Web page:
So total = 200 – (100 + 40 – 20) = 200 – 120 = 80

Hence, 80 is the answer.

**2. How many positive integers between 100 and 200 are co-prime to 630?**

**Sol:** 630 = 2 * 3^{2} * 5 * 7

Numbers between 100 and 200 which are divisible by 2 = 51

Numbers between 100 and 200 which are divisible by 3 = 33

Numbers between 100 and 200 which are divisible by 5 = 21

Numbers between 100 and 200 which are divisible by 7 = 14

Total = 119

Now we need to find out the double counting cases and remove them.

Numbers between 100 and 200 which are divisible

by 2 * 3 = 17

by 2 * 5 = 11

by 2 * 7 = 7

by 3 * 5 = 7

by 3 * 7 = 5

by 5 * 7 = 3

by 2 * 3 * 5 = 3

by 3 * 5 * 7 = 1

by 2 * 5 * 7 = 1

by 2 * 3 * 7 = 2

by 2 * 3 * 5 * 7 = 0

Total (to be removed) = 50 – 7 = 43

So positive integers between 100 and 200 which are co-prime to 630 = 101 – (119 – 43) = 25

Hence, 25 is the answer.

**3. In how many ways in which 480 can be written as the product of two numbers which are coprime to each other?**

**Sol:** Formula is 2^{(n – 1)} where n is the distinct primes in the factorized form of the number

480 = 2^{5} * 3 * 5

3 distinct prime factors (2, 3 and 5)

So 480 can be written as the product of 2 co-prime numbers in 2^{(3 – 1)} = 4 ways.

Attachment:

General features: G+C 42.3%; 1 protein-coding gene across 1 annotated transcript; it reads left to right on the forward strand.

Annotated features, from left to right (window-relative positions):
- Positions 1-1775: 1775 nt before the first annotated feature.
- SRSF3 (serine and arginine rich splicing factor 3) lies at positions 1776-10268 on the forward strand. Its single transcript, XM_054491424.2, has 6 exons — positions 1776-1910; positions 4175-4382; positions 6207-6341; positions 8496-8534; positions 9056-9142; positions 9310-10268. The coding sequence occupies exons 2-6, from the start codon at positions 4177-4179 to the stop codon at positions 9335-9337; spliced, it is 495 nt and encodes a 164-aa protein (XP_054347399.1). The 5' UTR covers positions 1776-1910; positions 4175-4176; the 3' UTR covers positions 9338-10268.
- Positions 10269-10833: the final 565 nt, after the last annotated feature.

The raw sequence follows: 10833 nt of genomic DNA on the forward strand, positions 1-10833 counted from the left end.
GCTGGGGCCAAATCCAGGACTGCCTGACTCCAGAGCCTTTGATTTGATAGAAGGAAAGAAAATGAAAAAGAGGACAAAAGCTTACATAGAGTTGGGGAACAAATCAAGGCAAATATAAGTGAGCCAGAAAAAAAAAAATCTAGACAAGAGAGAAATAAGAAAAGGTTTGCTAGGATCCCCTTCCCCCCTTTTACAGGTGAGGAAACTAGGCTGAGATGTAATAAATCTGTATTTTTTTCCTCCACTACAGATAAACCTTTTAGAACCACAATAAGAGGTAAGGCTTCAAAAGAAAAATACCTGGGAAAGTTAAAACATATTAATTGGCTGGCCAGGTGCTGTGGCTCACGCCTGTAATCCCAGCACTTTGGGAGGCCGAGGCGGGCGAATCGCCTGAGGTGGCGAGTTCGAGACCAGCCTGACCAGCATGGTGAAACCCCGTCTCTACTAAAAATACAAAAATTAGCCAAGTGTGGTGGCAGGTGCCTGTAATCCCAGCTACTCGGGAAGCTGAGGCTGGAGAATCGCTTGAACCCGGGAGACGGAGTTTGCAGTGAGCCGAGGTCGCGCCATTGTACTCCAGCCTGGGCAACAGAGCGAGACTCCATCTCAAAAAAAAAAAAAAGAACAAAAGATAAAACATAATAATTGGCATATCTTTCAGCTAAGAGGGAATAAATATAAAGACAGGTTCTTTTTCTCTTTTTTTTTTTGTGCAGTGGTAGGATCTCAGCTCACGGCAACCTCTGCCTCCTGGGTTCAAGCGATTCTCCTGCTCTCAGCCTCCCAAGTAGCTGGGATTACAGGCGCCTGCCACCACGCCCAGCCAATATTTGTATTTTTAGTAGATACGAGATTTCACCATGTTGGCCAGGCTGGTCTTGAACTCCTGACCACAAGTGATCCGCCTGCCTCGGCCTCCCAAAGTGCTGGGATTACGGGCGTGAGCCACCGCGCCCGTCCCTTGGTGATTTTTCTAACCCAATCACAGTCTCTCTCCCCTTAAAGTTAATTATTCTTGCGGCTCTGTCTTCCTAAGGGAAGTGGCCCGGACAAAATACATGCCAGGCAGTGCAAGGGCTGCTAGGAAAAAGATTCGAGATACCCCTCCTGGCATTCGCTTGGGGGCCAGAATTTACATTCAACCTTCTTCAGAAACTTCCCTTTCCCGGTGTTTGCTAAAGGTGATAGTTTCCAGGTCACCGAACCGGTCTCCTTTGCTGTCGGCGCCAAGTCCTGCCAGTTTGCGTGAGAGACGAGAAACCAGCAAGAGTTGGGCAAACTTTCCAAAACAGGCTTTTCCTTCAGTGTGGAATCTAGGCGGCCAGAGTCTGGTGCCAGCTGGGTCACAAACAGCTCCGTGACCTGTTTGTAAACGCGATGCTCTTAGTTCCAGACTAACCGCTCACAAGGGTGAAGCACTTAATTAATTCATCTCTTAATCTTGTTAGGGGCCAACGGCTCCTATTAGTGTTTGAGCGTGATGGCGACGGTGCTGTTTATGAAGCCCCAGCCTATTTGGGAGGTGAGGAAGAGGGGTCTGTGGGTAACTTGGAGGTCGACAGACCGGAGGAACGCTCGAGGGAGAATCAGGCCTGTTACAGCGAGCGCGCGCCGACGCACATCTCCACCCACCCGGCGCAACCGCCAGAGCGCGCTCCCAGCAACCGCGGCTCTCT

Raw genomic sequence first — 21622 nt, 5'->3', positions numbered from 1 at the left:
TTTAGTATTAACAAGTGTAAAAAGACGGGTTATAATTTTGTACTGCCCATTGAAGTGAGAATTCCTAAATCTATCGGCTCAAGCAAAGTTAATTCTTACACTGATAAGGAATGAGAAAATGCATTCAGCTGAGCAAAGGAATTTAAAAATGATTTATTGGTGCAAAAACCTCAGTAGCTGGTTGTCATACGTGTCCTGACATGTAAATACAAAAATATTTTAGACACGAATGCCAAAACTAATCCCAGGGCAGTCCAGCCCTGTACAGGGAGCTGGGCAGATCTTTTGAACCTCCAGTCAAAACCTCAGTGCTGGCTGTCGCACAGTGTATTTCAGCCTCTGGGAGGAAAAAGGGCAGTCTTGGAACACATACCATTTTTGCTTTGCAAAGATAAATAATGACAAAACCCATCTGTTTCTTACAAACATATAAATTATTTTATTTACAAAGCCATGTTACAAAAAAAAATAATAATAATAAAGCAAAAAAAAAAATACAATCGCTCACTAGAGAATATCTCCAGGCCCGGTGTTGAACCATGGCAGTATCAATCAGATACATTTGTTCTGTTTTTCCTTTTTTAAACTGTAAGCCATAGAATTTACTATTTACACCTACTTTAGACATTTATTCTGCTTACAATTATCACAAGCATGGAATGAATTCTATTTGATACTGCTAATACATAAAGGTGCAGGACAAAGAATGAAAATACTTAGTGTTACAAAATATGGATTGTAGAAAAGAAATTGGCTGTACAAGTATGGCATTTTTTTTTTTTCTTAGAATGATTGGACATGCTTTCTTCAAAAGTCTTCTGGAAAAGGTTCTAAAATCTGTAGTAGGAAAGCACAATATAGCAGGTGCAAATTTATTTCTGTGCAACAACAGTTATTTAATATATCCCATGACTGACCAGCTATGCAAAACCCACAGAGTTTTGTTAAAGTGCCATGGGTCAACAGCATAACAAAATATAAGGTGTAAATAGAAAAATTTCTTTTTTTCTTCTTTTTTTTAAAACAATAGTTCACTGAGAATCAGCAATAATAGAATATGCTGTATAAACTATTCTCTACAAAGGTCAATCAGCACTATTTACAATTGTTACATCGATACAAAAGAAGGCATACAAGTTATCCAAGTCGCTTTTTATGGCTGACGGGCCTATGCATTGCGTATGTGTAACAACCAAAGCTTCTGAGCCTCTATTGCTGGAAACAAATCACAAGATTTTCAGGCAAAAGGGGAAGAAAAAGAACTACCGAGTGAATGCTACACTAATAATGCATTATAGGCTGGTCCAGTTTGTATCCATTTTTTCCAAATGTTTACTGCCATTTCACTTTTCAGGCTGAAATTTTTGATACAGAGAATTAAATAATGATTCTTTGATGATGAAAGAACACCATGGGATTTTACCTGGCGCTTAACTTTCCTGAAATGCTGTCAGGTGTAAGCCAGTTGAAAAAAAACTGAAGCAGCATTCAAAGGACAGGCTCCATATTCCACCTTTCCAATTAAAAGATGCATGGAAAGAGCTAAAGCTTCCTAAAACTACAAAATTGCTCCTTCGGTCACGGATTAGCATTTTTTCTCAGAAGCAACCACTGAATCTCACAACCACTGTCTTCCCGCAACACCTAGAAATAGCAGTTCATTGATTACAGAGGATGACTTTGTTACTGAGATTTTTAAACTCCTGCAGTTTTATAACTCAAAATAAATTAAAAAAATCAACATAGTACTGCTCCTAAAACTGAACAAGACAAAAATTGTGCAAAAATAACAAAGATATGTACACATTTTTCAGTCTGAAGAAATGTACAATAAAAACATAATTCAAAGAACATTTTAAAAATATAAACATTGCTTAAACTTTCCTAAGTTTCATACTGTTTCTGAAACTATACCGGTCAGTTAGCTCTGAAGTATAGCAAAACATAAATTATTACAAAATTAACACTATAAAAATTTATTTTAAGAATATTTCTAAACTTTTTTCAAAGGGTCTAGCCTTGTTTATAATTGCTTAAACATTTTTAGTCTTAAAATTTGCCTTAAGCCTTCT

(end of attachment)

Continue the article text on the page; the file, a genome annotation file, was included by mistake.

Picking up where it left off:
**4. How many factor pairs of N = 360 will be co-prime to each other?**

**Sol:** On factorizing 360 we get the following factors:

360 = (23) * (32) * (5)

First, suppose that 5 divides neither co-prime factor. Then we have two cases:

**Case 1:** One factor must be 2 to some positive power while the other factor must be 3 to some positive power. Hence there are 3 * 2 = 6 of these (as there are 3 possible positive powers of 2 and there are 2 possible positive powers of 3).

**Case 2:** One factor is 1 while the other factor is a divisor of (2^3) * (3^2).

Hence there are (3+1)(2+1)=12 of these.

Now, note that all of these pairs consist of different numbers except the pair {1,1}. For each of the pairs with two distinct elements, we can multiply either element by 5 to get two new co-prime pairs of factors (that is the solution {a,b} gives rise to the solutions {5a,b}, and {a,5b}.